Securing the game

There are several aspects of a game that present security challenges for the gaming experience. Developers address most of these challenges themselves because the exposures represent first order issues to be tackled during the software development phase of game production. Another reason developers have a vested interest in this layer is the fact that these are product quality issues instead of customer experience issues. Securing the game itself also affects a studio’s ability to monetize and protect its intellectual property, and if a company doesn’t care about its income statement, regardless of industry, it won’t be a company for very long.

Securing the game content has been a back and forth battle between developers and free riders for as long as I’ve been playing games. Console game developers haven’t had to fight this battle for as long as their PC game brethren have, but with the extinction of cartridge-based systems and the proliferation of connected consoles I foresee an escalating arms race in the world of DRM. The shift to cloud-based content delivery systems for games and other media will only focus more attention on this topic.

The second aspect of securing the game is preserving the sanctity of the game’s intended mechanics. Cliff Bleszinski (@therealcliffyb), design director over at Epic Games, tweeted about the concept of game torque a few months ago. I believe he was referring to game design, but this concept also applies to the behavior and interaction of the community that supports a game. If antagonists are able to exploit the game environment (aimbots, wallhacks, encounter glitches) or diminish the value of accomplishments (item cloning, gold farming, boosting), a game can lose its replay value and appeal.  Developers have responded to these threats over time in a variety of ways. Some games encrypt the channel from client to server while others release applications or mods to police the system tampering that is required for certain exploits, such as Blizzard’s Warden.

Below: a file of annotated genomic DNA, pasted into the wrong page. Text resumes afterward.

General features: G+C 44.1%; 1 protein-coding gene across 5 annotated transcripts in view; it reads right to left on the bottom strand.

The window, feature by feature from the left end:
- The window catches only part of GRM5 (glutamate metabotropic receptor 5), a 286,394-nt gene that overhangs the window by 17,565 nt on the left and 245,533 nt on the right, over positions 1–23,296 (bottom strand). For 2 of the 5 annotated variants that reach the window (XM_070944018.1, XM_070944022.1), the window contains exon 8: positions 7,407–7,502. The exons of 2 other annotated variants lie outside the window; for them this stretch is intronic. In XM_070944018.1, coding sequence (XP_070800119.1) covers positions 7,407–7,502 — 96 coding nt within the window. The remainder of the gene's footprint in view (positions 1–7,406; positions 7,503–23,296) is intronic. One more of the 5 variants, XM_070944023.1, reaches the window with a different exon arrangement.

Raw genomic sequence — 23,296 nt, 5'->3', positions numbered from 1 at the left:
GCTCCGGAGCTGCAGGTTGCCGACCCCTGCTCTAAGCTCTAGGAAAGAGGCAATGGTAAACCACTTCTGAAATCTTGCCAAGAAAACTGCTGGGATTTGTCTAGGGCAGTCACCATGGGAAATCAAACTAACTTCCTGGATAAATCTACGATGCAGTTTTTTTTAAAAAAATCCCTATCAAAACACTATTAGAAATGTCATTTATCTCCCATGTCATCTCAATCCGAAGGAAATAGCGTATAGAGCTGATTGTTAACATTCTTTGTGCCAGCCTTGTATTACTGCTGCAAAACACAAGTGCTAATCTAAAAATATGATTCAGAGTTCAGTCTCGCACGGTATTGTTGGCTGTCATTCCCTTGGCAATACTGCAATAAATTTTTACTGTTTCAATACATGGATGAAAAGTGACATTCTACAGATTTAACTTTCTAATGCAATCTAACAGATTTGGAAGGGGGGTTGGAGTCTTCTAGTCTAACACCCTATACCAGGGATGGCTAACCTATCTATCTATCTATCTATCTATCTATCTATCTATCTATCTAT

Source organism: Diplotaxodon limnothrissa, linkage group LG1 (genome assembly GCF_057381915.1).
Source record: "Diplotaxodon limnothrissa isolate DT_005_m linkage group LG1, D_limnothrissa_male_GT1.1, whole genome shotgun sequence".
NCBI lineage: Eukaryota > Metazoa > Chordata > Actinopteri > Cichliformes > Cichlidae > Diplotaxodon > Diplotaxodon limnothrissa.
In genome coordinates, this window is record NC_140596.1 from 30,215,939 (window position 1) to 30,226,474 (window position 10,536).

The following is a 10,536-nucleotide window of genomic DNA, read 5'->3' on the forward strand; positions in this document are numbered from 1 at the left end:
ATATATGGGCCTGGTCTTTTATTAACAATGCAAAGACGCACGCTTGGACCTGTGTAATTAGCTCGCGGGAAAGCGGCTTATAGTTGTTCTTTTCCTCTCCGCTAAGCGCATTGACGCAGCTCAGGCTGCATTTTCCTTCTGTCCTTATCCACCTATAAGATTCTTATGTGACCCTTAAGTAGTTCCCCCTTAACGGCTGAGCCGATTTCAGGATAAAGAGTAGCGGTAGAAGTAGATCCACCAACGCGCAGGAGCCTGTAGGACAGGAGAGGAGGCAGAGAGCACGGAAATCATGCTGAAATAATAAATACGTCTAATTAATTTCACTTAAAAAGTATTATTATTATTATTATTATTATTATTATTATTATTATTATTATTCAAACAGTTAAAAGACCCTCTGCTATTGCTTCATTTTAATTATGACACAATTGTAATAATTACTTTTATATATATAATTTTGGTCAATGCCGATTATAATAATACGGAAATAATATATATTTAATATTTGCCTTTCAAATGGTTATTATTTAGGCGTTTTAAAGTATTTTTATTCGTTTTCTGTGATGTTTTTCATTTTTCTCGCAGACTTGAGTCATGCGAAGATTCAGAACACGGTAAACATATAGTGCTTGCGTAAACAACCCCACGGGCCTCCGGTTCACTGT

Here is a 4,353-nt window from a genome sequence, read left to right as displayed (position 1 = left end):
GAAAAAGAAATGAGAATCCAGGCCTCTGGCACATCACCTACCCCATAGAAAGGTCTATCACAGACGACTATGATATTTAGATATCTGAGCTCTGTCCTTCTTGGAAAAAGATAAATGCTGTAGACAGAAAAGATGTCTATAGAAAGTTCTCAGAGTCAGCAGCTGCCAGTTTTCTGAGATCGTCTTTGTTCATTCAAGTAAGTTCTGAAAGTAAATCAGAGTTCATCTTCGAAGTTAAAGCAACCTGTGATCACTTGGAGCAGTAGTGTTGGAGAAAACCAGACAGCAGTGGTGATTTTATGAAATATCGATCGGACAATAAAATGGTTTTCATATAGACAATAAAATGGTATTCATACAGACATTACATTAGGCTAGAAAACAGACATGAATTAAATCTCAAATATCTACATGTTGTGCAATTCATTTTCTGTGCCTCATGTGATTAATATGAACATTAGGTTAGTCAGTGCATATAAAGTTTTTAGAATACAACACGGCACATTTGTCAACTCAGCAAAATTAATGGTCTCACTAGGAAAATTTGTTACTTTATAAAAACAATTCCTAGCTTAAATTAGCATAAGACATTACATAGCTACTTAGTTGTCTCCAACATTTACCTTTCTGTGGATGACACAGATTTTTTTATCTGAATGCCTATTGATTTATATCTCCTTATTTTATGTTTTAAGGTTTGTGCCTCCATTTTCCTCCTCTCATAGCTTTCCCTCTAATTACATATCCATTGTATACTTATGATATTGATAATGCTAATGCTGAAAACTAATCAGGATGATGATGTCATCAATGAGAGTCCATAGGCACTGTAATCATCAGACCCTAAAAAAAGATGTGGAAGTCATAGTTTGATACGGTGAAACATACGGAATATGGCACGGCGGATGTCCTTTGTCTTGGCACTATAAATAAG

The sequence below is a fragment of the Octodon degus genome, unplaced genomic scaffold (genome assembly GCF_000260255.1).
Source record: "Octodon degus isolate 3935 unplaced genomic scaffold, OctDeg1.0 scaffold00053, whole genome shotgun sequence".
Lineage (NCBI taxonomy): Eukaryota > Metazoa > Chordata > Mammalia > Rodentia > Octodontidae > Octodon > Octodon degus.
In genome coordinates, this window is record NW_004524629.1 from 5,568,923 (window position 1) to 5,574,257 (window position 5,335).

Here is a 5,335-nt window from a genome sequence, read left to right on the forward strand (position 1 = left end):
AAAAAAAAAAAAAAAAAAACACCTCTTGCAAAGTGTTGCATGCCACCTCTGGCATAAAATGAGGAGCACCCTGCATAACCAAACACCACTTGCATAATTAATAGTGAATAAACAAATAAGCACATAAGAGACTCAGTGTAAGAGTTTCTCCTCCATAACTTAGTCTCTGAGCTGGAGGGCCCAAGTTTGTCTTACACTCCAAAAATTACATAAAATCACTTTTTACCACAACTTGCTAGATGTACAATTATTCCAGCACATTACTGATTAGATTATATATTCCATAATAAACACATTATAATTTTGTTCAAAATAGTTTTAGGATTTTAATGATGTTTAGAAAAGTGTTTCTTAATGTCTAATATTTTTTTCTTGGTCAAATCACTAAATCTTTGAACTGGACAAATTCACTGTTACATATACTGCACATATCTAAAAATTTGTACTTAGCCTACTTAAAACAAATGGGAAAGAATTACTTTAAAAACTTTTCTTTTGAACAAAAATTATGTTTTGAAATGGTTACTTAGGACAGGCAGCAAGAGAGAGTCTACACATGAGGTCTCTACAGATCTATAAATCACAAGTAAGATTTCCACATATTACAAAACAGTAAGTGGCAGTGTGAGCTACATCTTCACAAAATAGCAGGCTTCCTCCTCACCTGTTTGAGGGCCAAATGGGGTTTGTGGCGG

It is important to note that I have always felt game developers must find ways to secure the environment because it is crucial to institute fairness into a system that thrives on competition. Some gamers will shout from the mountains if they feel a game’s security measures violate their expectation of privacy. But more on personal information in my next post Securing Gamer Identities – coming soon.

The third and final aspect of security is the impact that game software has on a gamer’s personal network and system. To be honest I hadn’t considered this topic in much detail before I read a post by Martin McKeay (@mckeay) on his children’s fascination with Minecraft. After reading the post, I realized the headaches I probably caused for my network administrator (sorry Dad). I remember logging into our home router and opening up blocks of ports to try and get Ventrilo or TeamSpeak (voice communication applications) to work before Unreal Tournament matches, a practice that I assure you would not be tolerated by your company’s network security ninjas. The pervasive nature of the internet and new gaming platforms will force developers to spend significant design and development hours on locking down their content. I was ignorant to the ramifications of my actions at the time, but the increasing volume of attacks proves that ignorance is not an option now. Casual and hardcore gamers alike expect a secure gaming platform, demand a secure gaming platform, and will be marvelously unhappy if it comes to light that their personal system has been compromised as a result of a game flaw.

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